If studying abroad is not practical, students may consider attending certain intensive summer schools approved by the East Asian studies department. These plans must be worked out in concert with the program's study abroad advisor and the student's dean.
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The East Asian Studies Department welcomes students who wish to combine their interests in East Asian languages with the study of an East Asian culture. These students are urged to consult the Co-Chair of East Asian studies on either campus, who will advise them on creating individual plans of study in appropriate departments.
The Bi-Co Chinese Program offers five years of instruction in Mandarin Chinese. In addition to First-Year, Second-Year, and Third-Year Chinese, we offer Advanced Chinese, which is a two-year, four-course series, covering topics such as food, music, and language in Chinese culture, as well as other contemporary topics. This curricular design maximizes our teaching resources to meet the needs of our students who, in increasing numbers, either arrive at college with multiple years of Chinese in secondary schools or who have accelerated their Chinese training by studying abroad in their junior year. We also offer a year-long course for those who have facility in speaking Chinese, but have had no or limited training in reading and writing (CNSE007-008). Upon completing CNSE007-008, this group of students will continue their training in Second-Year Chinese.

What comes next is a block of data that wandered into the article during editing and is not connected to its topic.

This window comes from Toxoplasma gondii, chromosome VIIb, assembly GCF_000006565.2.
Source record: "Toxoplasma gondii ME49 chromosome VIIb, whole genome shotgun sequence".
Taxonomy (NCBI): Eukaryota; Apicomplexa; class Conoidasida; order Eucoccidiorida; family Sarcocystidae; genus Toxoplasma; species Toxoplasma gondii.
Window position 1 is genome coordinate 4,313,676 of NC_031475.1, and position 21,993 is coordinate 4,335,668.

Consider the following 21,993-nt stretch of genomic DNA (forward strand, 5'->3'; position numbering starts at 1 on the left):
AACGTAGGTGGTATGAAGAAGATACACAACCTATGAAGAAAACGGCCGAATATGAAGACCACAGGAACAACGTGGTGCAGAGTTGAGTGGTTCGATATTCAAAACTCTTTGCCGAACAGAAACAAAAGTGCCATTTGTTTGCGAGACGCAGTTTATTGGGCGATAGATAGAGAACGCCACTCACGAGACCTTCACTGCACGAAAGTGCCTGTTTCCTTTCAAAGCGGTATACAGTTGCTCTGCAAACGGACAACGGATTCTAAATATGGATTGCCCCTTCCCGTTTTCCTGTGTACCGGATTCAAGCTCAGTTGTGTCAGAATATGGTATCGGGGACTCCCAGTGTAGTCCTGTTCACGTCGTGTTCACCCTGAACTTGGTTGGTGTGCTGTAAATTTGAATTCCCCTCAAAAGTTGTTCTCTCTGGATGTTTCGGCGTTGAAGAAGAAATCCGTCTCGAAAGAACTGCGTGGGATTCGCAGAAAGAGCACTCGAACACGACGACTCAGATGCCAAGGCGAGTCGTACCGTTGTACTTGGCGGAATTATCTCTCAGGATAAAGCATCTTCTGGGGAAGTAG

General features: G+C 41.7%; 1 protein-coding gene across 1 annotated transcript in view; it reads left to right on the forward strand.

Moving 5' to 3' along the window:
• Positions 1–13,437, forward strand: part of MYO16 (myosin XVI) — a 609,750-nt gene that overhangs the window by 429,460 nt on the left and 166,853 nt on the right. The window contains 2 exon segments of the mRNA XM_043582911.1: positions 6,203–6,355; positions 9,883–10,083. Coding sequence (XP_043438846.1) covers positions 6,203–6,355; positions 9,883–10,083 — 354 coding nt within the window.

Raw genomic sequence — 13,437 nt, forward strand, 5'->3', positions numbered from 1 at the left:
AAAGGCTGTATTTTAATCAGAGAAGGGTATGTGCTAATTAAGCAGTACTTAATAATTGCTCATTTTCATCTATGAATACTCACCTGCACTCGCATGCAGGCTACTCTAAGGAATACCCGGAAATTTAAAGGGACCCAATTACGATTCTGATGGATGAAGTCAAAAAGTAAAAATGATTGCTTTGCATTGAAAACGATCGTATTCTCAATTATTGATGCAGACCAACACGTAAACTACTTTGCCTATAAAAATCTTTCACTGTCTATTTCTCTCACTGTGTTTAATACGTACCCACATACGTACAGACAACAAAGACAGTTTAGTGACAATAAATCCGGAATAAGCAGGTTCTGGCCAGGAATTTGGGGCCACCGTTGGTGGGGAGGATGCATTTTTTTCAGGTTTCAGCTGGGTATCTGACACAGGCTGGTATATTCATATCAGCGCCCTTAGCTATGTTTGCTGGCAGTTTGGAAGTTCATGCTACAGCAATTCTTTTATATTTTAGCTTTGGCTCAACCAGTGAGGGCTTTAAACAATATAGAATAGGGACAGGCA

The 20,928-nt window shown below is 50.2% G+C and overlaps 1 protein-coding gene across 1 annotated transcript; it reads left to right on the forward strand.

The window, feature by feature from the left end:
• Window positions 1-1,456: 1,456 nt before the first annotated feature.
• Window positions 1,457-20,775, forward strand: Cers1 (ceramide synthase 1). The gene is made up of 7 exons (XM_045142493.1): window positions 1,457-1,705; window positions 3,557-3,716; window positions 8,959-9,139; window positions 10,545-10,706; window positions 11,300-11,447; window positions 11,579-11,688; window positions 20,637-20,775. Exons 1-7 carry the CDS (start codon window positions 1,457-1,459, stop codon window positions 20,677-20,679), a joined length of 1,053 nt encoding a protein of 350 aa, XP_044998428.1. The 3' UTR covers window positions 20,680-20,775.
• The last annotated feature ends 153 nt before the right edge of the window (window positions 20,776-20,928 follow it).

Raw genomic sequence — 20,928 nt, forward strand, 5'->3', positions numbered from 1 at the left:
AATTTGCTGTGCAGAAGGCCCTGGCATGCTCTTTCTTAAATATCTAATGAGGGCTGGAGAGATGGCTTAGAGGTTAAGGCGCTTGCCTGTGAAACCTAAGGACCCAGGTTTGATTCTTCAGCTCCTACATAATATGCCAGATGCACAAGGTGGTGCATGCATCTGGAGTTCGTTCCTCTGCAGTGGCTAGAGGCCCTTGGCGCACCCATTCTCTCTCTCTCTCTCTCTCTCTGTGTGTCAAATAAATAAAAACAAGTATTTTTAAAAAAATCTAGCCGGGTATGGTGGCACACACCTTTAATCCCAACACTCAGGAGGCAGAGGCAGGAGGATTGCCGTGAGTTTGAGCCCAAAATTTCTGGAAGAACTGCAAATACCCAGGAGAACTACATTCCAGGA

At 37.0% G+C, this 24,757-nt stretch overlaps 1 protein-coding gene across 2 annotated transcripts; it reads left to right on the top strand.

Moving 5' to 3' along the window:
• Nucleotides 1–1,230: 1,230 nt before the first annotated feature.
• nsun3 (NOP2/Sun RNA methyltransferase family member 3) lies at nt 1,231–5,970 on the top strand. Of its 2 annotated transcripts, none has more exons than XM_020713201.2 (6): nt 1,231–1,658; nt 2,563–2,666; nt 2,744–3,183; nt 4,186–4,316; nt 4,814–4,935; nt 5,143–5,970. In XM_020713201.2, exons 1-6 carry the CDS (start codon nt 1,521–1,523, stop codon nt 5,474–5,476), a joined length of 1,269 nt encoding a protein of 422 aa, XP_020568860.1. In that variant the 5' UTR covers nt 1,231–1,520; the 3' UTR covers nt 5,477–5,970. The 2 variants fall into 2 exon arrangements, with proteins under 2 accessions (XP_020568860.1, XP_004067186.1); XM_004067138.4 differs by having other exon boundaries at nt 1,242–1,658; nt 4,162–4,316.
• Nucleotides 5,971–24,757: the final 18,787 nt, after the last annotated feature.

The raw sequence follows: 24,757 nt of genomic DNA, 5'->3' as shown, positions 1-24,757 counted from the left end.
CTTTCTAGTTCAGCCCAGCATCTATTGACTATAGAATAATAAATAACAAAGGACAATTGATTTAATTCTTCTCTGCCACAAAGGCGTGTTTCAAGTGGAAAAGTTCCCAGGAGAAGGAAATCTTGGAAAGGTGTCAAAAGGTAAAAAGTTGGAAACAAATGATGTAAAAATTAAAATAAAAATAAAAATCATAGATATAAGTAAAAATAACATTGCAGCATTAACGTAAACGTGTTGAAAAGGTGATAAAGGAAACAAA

The faculty in our program are seasoned and hard-working professionals dedicated to providing rigorous training in all four areas of Chinese language studies--speaking, listening, reading, and writing, in a caring and individually tailored environment. (Both First-Year and Second-Year Chinese have mandatory weekly one-on-one sessions between students and their teachers.) We take pride in our students, as our students take pride in their achievements. One indication of their level of proficiency is that we have trained true beginners (students with no prior training or knowledge of Chinese when they enter our program) who, in their senior year, can serve as peer tutors to our lower level students in various aspects of Chinese learning.